The day that I visited Readings Melbourne was the sort of blustery autumnal day that I love the most. I had spent the early hours of the morning in bed; listening to the rain, the burnt orange leaves skittering against the window panes as I padded back and forth to the kitchenette of the studio I was staying in to make copious cups of tea. It was my penultimate day in Melbourne, and I knew I wanted to pay one of the city’s best-loved bookshops a visit before my flight back to Sydney the next day.
With seven shops scattered across the city, Readings Melbourne have long been at the centre of the local literary scene, and boasts a lively calendar of events, performances and book launches throughout the year, as well as a brilliant blog and podcast, that celebrate books, reading and culture. As one of Melbourne’s best-known (and loved) independent bookstores, Readings is synonymous with offering its varied clientele the chance to escape their every day between the pages of a book, and with a a vast range of international and local books on offer, it’s easy to see why it’s at the forefront of Melbourne’s beating heart of books.
I was staying in Fitzroy – an inner-city suburb known for its enticing slice of village life with a decidedly cool edge – which meant I was just a short walk from the Readings’ Carlton branch, and so, after a morning spent in bed reading, I headed on my literary pilgrimage in the hope to find one of the many books on my never-ending bookish wish list.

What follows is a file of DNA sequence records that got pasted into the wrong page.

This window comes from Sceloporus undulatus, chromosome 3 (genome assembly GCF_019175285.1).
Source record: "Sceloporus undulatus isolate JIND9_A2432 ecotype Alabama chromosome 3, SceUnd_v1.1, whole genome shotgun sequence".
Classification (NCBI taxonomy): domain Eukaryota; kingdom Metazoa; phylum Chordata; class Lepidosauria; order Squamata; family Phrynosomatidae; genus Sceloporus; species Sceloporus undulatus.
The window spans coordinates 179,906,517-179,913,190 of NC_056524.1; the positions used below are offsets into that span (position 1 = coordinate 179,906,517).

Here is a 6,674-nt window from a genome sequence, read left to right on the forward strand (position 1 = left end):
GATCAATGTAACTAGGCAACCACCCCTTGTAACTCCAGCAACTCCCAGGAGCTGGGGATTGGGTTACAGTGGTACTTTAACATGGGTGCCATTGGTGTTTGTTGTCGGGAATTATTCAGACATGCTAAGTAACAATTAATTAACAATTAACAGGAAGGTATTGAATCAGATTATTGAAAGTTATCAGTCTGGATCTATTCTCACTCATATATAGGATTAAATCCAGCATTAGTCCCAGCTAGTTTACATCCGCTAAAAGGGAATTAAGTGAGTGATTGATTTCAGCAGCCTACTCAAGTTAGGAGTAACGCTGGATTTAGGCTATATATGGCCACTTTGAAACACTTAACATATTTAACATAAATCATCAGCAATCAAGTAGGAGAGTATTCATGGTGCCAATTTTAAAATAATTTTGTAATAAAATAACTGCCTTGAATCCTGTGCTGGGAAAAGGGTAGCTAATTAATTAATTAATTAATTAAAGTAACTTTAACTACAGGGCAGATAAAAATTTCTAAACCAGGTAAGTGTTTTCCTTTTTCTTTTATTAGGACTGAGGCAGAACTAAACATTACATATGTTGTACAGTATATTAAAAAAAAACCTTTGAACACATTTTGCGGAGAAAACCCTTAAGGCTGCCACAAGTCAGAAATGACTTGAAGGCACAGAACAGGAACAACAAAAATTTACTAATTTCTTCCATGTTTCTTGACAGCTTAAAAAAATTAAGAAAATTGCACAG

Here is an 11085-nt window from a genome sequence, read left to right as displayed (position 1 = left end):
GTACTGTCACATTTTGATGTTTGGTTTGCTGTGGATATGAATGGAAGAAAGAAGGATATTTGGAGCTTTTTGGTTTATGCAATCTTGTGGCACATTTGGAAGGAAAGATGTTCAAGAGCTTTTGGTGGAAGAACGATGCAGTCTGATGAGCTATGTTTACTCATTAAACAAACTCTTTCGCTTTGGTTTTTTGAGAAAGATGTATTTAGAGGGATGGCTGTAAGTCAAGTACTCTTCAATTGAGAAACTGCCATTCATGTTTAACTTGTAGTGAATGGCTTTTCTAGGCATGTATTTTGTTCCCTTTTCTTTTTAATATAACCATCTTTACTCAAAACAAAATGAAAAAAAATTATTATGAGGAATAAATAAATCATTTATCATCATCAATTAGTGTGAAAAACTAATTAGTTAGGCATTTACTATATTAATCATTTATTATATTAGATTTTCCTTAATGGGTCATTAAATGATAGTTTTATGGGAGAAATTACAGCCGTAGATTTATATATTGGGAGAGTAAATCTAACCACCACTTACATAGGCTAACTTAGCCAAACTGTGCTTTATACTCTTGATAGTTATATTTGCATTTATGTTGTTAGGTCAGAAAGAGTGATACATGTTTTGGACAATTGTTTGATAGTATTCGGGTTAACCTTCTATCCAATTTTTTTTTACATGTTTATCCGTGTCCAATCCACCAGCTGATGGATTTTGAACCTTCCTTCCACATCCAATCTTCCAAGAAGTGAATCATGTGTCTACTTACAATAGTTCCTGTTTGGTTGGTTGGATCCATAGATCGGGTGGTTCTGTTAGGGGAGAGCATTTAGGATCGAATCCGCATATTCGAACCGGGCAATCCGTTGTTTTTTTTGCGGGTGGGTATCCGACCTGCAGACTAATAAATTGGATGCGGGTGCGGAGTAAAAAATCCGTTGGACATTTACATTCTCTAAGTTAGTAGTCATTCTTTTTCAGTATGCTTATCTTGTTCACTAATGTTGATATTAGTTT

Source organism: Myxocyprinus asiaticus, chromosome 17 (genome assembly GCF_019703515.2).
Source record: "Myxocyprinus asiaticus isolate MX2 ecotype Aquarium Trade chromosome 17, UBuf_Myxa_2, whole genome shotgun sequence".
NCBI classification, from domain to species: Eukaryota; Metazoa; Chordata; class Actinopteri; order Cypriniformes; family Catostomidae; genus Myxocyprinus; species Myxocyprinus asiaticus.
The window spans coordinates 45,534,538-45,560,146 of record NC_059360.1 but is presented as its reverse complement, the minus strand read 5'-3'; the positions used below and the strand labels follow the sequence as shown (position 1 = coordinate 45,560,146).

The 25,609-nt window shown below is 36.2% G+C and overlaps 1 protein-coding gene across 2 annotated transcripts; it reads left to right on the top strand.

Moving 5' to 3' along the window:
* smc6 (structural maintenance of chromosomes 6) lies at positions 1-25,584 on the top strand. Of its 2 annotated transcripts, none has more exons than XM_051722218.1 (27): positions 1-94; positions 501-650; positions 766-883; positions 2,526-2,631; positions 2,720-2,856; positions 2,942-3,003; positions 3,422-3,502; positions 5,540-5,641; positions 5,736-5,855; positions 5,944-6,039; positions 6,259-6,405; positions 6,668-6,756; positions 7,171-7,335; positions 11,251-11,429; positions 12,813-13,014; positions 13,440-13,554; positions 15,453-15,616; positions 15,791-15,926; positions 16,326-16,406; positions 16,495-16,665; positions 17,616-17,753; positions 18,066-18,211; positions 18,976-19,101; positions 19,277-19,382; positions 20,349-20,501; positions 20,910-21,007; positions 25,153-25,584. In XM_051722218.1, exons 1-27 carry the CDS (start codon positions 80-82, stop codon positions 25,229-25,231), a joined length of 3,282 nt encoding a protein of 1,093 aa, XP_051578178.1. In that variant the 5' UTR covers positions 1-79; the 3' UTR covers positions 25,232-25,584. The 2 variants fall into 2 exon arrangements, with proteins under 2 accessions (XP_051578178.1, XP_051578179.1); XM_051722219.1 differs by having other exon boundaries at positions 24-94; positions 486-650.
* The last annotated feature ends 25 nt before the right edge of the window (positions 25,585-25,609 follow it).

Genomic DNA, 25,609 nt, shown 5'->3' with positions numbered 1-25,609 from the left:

Located on Carlton’s leafy Lygon Street – the place where Melbourne’s famous cafe culture was born – the Readings Melbourne Carlton shop is a gorgeous space with ambient music, friendly staff and endless stacks of books. Knowing that I was limited to hand luggage when flying back to Sydney, I had two books in mind that I hoped to buy – Miss Smilla’s Feeling for Snow by , which author Will Dean chose for one of his desert island books – and The Forty Rules of Love by Elif Şafak, which I had yet to find during my trip to Melbourne.
Despite its city-centric locale, Readings Melbourne has the sort of village bookshop vibe I love, and it was the sort of place I could have easily stayed for hours. And while they didn’t have Peter Høeg’s bets known book in stock, one of the friendly booksellers found a copy of The Forty Rules of Love, and so after an hour or so gazing longingly at the shelves of books, I bought myself a copy and left, promising to return next time I was in Melbourne.
Bookseller Recommendation from Readings Melbourne
At Readings in Carlton there are two (of many!) staff favourites that I have been recommending to customers for both themselves and book clubs recently. Both are beautifully written, are a pleasure to read and leave much to think about.
Brother of the More Famous Jack by Barbara Trapido has been recently reissued in a 40th anniversary addition and, described as a coming-of-age classic, this is the one for you if you need to freshen up your reading, It’s such a delight, and there’s so much to love about the characters that you’ll be giving a copy to everyone you know.
Another exceptional book is The Colony by Audrey Magee, published this year. Set in a stunning landscape that takes the reader right there, it’s a fascinating story of family, culture, language, history, grief and love. There are so many layers to this book, it’s hard to put down and you’ll be thinking about it for weeks afterwards. It’s a stunning and evocative book; usually I skim read landscape descriptions to get to the plot but in this book I read every single world about this wild and unique place. I high recommend going there.
Recommended by Nicki Levy, bookseller at Readings Melbourne.
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